‘Mom, I’m getting a tattoo’ or ‘Dad, what do you think of my pierced nose’ are words that so many parents of teens hear today.
Often times, parents don’t even know that their children have gotten a tattoo or a piercing. When they see it, they’re shocked or refuse to believe their children have done this without their permission.
But, getting a tattoo or a piercing while still technically a child is just a piece of the puzzle. When our children enter the transformative period of adolescence, making all kinds of changes in their physical appearance is very common.
This is the period when they may dye their hair in a different color, get an ‘odd’ haircut or pierce their belly or nose.
As Mary Beth Sammons, award-winning journalist and author explains, body modification or body art is a battleground between teens and their parents.
Although they’ve been present for a long period of time, in the last 20 years, there’s been a rise in piercings and tattooing among teenagers aged 12 to 18.
The problem may happen when a teen modifies their body or face without consulting their parents. Even though you may not be against them getting a tattoo or a piercing when they’re adults, when they’re young, the situation is very different.
Teens are known to make wrong decisions in the spur of the moment, without being able to think about the consequences. In a way, this isn’t entirely their fault- their brain is still developing, including the part that can consider consequences, which develops last.
However, this doesn’t mean that we needn’t stay informed about the body changes and modifications our teens want.
The challenge is to stay in the loop about the common teen desires in this tumultuous period and discuss them with our children earlier than the ‘I want it all and I want it now’ phase.
We need to address the risk of piercings, tattooing, cosmetic surgeries, etc. and note that they always need to discuss these things with us first.
To help you learn about what you could do if your teen is eager to change their physical appearance, check out the tips we’ve compiled below.
What are the most common physical changes teens want?
Nowadays, teens don’t have it easy and neither do their parents. The pressure from media to look or behave in a certain way is making them insecure and many of them even struggle with negative body image.
The lack of experience mixed with their low-self esteem may cause them to consider a certain change in their physical appearance. Sometimes, it may just be the ‘I’m independent, so I can do whatever I want’ period.
And, this doesn’t always mean that they’ll just get their nose pierced or tattoo their body without discussing it with you, but may also consider cosmetic surgeries.
For a lot of teens, this could be the thing that will ‘fix everything’. In a survey from 2015 done with 2000 teens, 40 percent of the girls reported considering plastic surgery.
Unfortunately, many youngsters believe that their body confidence problems will be resolved if they make the certain body change that’s ‘preventing’ them from ‘being accepted or valued’.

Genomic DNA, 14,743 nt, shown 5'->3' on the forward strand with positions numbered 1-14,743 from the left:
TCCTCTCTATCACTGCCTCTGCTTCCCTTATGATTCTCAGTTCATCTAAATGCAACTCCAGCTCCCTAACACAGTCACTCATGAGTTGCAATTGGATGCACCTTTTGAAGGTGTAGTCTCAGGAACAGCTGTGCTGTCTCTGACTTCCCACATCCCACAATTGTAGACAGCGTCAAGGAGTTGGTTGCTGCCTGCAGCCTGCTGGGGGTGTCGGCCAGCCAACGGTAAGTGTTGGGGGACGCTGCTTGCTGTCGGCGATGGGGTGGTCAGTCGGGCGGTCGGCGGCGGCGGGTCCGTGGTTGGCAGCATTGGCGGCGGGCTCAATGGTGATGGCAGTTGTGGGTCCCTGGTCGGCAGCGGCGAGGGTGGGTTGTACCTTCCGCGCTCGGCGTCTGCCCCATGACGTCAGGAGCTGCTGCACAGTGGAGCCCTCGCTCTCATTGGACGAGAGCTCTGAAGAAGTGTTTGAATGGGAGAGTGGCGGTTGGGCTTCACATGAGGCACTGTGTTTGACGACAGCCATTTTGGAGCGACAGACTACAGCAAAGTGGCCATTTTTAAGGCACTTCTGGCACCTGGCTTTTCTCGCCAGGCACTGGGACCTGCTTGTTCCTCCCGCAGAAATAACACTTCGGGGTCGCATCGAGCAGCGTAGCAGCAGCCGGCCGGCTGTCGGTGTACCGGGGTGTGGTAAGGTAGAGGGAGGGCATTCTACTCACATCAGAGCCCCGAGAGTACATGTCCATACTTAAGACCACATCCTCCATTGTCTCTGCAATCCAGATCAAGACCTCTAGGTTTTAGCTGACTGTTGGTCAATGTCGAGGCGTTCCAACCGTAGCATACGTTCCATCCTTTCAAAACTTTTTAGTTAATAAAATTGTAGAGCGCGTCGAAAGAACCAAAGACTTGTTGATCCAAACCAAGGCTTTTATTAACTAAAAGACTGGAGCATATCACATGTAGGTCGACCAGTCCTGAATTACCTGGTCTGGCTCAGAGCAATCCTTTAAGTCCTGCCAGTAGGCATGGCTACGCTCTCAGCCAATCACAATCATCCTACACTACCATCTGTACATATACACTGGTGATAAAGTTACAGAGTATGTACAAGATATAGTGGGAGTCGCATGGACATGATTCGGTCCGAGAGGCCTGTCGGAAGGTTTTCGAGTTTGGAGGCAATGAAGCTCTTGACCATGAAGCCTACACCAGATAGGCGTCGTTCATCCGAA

When it comes to tattoos, in a survey that can be found in the Journal of American Academy of Dermatology, 22 percent of women and 26 percent of men said they had tattoos.
But, at such a young age, do our teens know what the future has prepared for them?
Although you may not necessarily be the parent who’s against self-expression, you may worry about the common perceptions people have about tattooed or pierced individuals or people with cosmetic surgeries.
You may worry whether your teen will be ‘accepted’ in his/her environment, whether at school or at work, if he decides to make the specific body change.
What to Do If Your Teen Wants to Change their Physical Appearance?
According to the Raising Children Network that’s supported by the Australian Government and helps parents make decisions that work in their families, nourishing a healthy body image in our children is the foundation of good physical and mental well-being.
On the other hand, an unhealthy image may have long-term consequences.
Despite the fact that it doesn’t mean that your child has poor body image because they want a tongue piercing or a hair color change, the fact that ‘all others are doing it’ doesn’t mean your child should do it too.
The key in these situations is to keep an open mind, but ensure you seriously discuss physical appearance changes.
- Keep an open mind
Before you go on and tell them all the things you think about piercings, tattoos, cosmetic surgeries, etc. listen to what he/she has to say. Make sure you ask them about the reasons why they want to make a certain modification.
Ask her/him about any research he/she has done on the subject and whether they’re aware of the healing period and or if they know how to properly take care of their piercing or tattoo.
Indeed, tattoos and piercings are quite popular among youngsters, with nearly 50 percent of millenials ‘showing them off’. Although for some parents this is not a big concern, for others, it’s a dilemma.
Maybe no one in their family is a supporter of long-term body art or may have beliefs that are against these practices.
But, it’s crucial to realize that when we strictly forbid our children to get a piercing or a tattoo, we risk them from doing it behind our back.
On the other hand, keeping an open mind and discussing these questions with them is one of the best ways to guide them towards a decision which will be the best for them and your family.
- Ask them why they want the change
If your tween or teen says they want to dye their hair or to put fillers in their lips, ask them about the reasons behind this need, advises Amy Morin, LCSW, psychotherapist, bestseller author, and public speaker.
Is this something that will help them express themselves better or something they think will improve their body image?